MPs get £2,500 pay rise, bringing salaries to £82,000
5 March 2020, 15:10 | Updated: 5 March 2020, 15:43
MPs are due to get an inflation-busting 3.1 per cent pay rise next month, bringing their pay to almost £82,000.
From 1 April, basic pay for MPs will increase from £79,468 to £81,932 the Independent Parliamentary Standards Authority (IPSA) has said.
The rise compares to an inflation rate of 1.8 per cent, and is automatic and not subject to a vote in the House of Commons.
This will mark a £16,194 increase in basic pay since 2010, and comes after IPSA said two years ago it would adjust wages in line with other public sector earnings.
Recent wage growth statistics from the Office of National Statistics in December showed a 2.9% increase.
MPs who also serve as select committee chairs will receive an additional £16,422 on top of their base pay.
This committee wage is a rise of £494 from last year's £15,928.
According to IPSA interim chair Richard Lloyd, reviews of staffing budgets for MPs found that office demands were high, while staff were carrying out "difficult and stressful casework with constituents on a very wide range of problems."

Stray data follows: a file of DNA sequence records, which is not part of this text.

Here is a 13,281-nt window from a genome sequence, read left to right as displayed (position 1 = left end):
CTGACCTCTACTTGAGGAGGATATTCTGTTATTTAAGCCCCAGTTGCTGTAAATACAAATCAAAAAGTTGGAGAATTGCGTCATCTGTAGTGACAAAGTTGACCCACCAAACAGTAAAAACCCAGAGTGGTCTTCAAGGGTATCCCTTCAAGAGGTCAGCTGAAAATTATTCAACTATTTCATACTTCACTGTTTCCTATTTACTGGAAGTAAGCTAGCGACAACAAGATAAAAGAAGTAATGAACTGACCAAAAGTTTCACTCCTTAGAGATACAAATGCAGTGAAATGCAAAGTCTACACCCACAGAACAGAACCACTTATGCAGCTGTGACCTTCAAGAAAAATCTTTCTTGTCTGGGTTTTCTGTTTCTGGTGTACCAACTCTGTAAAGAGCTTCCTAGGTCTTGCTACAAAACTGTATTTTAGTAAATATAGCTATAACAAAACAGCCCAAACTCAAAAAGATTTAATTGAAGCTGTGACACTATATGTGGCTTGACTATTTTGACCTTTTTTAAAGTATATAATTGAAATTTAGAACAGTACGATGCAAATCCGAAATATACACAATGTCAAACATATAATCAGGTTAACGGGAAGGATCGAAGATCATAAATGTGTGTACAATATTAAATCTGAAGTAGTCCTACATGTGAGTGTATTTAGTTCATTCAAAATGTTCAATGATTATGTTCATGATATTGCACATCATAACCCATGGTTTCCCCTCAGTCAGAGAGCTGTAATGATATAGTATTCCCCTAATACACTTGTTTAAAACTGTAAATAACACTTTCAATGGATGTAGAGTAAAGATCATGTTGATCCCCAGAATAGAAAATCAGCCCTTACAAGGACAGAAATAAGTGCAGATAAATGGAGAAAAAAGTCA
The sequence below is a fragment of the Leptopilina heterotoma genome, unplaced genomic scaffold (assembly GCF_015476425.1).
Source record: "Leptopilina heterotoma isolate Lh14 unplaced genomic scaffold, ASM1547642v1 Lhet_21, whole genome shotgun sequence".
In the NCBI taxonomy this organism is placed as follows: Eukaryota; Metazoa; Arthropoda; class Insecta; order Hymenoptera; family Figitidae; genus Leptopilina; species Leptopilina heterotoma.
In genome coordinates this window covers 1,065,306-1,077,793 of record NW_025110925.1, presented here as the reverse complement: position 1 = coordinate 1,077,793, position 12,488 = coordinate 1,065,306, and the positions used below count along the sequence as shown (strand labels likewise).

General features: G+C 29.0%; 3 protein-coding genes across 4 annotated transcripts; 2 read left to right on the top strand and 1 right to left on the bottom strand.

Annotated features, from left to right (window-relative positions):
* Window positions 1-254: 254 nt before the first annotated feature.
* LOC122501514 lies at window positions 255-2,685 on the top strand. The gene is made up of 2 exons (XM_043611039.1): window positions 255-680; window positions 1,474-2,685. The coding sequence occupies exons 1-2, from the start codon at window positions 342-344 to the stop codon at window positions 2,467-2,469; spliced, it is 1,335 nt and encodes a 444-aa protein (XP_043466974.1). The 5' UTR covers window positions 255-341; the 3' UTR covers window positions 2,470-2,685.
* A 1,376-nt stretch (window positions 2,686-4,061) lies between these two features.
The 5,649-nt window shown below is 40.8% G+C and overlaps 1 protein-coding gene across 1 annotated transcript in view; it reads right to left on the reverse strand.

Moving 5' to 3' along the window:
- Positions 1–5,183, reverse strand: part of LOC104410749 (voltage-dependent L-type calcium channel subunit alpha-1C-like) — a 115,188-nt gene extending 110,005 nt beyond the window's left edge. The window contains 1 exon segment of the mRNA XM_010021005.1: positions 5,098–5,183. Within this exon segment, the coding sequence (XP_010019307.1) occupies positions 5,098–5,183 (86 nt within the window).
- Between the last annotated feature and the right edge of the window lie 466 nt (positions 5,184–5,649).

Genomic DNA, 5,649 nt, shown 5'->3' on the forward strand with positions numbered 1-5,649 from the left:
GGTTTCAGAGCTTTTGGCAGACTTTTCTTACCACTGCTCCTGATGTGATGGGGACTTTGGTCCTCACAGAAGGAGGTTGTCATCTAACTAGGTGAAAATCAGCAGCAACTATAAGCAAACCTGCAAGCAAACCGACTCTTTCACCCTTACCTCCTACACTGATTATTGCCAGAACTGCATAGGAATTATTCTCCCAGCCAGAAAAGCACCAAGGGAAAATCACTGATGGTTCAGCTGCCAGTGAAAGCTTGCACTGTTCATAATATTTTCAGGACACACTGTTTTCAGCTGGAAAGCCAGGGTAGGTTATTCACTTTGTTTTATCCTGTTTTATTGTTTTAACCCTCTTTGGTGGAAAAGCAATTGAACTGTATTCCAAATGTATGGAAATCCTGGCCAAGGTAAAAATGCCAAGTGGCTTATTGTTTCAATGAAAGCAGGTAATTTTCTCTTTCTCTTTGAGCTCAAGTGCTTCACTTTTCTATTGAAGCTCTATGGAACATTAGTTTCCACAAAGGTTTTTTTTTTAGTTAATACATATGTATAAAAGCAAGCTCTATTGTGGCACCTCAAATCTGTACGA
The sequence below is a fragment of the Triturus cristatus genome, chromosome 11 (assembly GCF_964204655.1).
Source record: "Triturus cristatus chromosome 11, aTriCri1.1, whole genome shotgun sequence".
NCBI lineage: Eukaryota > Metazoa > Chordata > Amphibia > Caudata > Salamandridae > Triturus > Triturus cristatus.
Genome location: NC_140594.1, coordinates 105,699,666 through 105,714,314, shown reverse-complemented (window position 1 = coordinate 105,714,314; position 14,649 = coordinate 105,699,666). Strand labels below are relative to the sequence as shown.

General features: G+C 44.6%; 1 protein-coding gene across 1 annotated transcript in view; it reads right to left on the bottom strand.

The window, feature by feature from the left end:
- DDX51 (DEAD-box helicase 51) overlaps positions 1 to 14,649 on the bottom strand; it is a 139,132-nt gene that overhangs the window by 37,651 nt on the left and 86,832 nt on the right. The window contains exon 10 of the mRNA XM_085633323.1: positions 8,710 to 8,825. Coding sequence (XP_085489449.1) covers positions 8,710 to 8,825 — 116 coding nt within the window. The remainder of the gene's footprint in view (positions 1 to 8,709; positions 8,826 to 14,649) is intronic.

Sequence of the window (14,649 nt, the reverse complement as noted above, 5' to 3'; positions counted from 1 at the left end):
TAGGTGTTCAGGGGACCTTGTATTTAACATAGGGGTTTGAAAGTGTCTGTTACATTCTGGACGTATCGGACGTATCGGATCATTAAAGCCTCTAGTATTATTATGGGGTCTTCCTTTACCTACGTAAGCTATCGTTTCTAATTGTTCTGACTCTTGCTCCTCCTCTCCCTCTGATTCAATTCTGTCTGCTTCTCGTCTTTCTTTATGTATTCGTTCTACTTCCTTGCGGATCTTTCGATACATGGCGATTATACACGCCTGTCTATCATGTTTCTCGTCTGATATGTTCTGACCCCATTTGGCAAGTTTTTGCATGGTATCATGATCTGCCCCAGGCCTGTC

He added: "There was often a high staff turnover, with salary levels below comparable roles elsewhere, based on independent benchmarked evidence.
"In many MPs' offices, relatively little time or money was spent on staff training, wellbeing and development."
"As a result, we have provided additional funding in MPs' 2020-21 staffing budgets for staff training and welfare, security, and changes to the salary bands and job descriptions for MPs' staff to bring them into line with the jobs they actually do."
IPSA does not have a say in ministerial salaries, but figures from the Cabinet Office show the prime minister was entitled to a second salary of £79,286.
Senior ministers could have a salary of up to £71,090; however, the actual demand ended up being around £4,000 less than this.